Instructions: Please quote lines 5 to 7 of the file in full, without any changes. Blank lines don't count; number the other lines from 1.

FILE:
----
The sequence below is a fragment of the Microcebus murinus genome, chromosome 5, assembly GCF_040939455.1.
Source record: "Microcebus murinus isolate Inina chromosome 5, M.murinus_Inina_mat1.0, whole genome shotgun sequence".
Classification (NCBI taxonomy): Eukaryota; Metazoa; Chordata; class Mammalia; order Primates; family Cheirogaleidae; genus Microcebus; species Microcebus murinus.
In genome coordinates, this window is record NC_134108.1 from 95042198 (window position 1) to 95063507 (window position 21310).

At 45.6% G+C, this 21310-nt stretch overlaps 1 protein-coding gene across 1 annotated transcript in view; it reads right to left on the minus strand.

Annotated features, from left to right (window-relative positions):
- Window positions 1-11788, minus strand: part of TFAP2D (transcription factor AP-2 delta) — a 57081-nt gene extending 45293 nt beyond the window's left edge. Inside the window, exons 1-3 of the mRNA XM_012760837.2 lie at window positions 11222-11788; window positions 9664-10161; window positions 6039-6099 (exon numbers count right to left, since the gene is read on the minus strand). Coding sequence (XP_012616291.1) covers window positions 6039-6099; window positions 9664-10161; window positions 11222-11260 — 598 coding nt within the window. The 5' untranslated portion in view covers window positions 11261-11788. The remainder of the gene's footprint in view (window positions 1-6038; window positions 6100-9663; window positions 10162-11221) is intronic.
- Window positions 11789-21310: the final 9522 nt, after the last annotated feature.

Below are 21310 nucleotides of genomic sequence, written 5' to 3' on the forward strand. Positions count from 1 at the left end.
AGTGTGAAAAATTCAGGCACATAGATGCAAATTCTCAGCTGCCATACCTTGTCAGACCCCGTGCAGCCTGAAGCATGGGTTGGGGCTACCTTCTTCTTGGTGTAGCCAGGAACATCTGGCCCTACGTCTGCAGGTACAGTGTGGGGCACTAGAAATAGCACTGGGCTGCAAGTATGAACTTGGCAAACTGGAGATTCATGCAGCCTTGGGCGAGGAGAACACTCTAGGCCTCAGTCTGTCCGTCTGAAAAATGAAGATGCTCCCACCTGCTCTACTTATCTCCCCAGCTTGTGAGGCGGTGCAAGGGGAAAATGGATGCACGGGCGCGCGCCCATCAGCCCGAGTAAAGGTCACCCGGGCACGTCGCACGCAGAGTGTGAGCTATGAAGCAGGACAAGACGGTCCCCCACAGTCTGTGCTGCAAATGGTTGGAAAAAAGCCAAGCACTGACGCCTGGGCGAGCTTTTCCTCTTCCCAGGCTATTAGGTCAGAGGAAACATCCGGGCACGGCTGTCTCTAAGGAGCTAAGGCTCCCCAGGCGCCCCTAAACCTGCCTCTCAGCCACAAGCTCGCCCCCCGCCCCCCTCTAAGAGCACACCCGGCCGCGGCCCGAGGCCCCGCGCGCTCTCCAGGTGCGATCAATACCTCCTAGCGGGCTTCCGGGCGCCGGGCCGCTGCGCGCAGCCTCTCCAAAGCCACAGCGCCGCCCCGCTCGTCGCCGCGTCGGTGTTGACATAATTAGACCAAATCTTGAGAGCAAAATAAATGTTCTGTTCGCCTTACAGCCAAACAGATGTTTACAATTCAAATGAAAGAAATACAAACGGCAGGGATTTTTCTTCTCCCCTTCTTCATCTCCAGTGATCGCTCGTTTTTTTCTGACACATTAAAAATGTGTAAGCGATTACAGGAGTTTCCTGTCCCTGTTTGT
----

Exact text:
At 45.6% G+C, this 21310-nt stretch overlaps 1 protein-coding gene across 1 annotated transcript in view; it reads right to left on the minus strand.

Annotated features, from left to right (window-relative positions):
- Window positions 1-11788, minus strand: part of TFAP2D (transcription factor AP-2 delta) — a 57081-nt gene extending 45293 nt beyond the window's left edge. Inside the window, exons 1-3 of the mRNA XM_012760837.2 lie at window positions 11222-11788; window positions 9664-10161; window positions 6039-6099 (exon numbers count right to left, since the gene is read on the minus strand). Coding sequence (XP_012616291.1) covers window positions 6039-6099; window positions 9664-10161; window positions 11222-11260 — 598 coding nt within the window. The 5' untranslated portion in view covers window positions 11261-11788. The remainder of the gene's footprint in view (window positions 1-6038; window positions 6100-9663; window positions 10162-11221) is intronic.